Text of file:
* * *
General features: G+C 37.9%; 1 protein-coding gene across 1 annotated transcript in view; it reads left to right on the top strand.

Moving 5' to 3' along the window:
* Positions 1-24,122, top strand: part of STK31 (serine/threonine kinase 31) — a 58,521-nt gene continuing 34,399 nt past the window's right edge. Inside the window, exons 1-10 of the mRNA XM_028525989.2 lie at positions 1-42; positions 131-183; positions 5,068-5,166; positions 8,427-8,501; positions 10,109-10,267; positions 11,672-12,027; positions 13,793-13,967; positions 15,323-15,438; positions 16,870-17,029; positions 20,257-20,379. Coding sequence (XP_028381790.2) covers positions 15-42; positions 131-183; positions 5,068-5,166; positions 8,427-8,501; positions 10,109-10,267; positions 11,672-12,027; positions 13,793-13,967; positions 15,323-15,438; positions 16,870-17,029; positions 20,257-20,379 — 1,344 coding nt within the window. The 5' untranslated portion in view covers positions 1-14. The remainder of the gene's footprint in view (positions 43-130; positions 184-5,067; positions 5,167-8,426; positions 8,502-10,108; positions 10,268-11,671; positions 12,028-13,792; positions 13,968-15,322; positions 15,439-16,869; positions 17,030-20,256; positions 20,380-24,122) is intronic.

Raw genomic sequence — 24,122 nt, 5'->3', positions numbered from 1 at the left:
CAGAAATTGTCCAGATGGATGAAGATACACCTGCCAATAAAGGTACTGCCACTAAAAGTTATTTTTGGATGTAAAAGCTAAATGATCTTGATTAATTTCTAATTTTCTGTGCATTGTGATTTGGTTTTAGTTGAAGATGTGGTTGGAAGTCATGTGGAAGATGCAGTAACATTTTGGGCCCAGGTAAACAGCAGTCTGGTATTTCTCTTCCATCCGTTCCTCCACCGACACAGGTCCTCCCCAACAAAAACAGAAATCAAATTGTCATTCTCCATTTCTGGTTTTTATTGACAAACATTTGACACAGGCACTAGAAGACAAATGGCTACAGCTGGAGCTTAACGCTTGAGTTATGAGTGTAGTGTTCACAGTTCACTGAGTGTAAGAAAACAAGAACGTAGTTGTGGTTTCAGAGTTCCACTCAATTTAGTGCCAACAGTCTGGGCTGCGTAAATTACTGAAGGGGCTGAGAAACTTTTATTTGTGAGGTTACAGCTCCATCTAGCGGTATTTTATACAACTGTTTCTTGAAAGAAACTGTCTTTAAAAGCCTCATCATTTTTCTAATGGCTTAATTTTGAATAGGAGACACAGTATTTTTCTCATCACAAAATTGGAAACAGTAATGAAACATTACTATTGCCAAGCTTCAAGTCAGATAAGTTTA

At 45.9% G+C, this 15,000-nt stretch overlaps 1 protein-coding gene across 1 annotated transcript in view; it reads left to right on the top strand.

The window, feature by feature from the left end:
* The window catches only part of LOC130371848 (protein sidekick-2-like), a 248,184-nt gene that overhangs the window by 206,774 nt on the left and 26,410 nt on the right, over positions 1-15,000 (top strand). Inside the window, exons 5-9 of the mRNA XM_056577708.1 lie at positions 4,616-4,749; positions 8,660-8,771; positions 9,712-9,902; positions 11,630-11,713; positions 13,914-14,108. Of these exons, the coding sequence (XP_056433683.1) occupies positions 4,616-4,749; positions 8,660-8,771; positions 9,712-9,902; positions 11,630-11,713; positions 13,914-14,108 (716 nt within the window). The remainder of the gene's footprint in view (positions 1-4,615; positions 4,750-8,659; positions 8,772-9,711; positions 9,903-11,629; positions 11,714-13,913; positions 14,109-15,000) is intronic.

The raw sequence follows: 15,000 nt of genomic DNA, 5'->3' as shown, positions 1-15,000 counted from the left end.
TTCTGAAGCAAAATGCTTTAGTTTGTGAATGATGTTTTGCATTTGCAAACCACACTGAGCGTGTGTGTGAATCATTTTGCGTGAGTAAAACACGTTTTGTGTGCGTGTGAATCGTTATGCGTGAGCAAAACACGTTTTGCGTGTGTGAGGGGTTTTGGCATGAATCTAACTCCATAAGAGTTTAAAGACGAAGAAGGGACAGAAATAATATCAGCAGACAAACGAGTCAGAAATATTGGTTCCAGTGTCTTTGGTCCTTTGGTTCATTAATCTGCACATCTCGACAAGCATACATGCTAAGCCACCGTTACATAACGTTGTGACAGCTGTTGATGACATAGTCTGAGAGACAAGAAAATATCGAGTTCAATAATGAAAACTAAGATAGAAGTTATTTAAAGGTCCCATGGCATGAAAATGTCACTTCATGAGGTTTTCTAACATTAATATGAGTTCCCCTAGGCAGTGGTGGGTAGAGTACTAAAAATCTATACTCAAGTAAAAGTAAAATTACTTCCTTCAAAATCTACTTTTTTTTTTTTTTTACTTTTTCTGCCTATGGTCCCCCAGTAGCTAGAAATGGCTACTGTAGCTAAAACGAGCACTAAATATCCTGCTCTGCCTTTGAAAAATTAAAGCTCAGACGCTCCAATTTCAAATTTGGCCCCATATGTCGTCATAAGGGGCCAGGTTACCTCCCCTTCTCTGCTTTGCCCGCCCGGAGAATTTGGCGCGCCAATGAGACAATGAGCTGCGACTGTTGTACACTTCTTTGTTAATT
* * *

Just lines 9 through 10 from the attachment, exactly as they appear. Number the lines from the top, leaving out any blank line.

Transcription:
The raw sequence follows: 15,000 nt of genomic DNA, 5'->3' as shown, positions 1-15,000 counted from the left end.
TTCTGAAGCAAAATGCTTTAGTTTGTGAATGATGTTTTGCATTTGCAAACCACACTGAGCGTGTGTGTGAATCATTTTGCGTGAGTAAAACACGTTTTGTGTGCGTGTGAATCGTTATGCGTGAGCAAAACACGTTTTGCGTGTGTGAGGGGTTTTGGCATGAATCTAACTCCATAAGAGTTTAAAGACGAAGAAGGGACAGAAATAATATCAGCAGACAAACGAGTCAGAAATATTGGTTCCAGTGTCTTTGGTCCTTTGGTTCATTAATCTGCACATCTCGACAAGCATACATGCTAAGCCACCGTTACATAACGTTGTGACAGCTGTTGATGACATAGTCTGAGAGACAAGAAAATATCGAGTTCAATAATGAAAACTAAGATAGAAGTTATTTAAAGGTCCCATGGCATGAAAATGTCACTTCATGAGGTTTTCTAACATTAATATGAGTTCCCCTAGGCAGTGGTGGGTAGAGTACTAAAAATCTATACTCAAGTAAAAGTAAAATTACTTCCTTCAAAATCTACTTTTTTTTTTTTTTTACTTTTTCTGCCTATGGTCCCCCAGTAGCTAGAAATGGCTACTGTAGCTAAAACGAGCACTAAATATCCTGCTCTGCCTTTGAAAAATTAAAGCTCAGACGCTCCAATTTCAAATTTGGCCCCATATGTCGTCATAAGGGGCCAGGTTACCTCCCCTTCTCTGCTTTGCCCGCCCGGAGAATTTGGCGCGCCAATGAGACAATGAGCTGCGACTGTTGTACACTTCTTTGTTAATT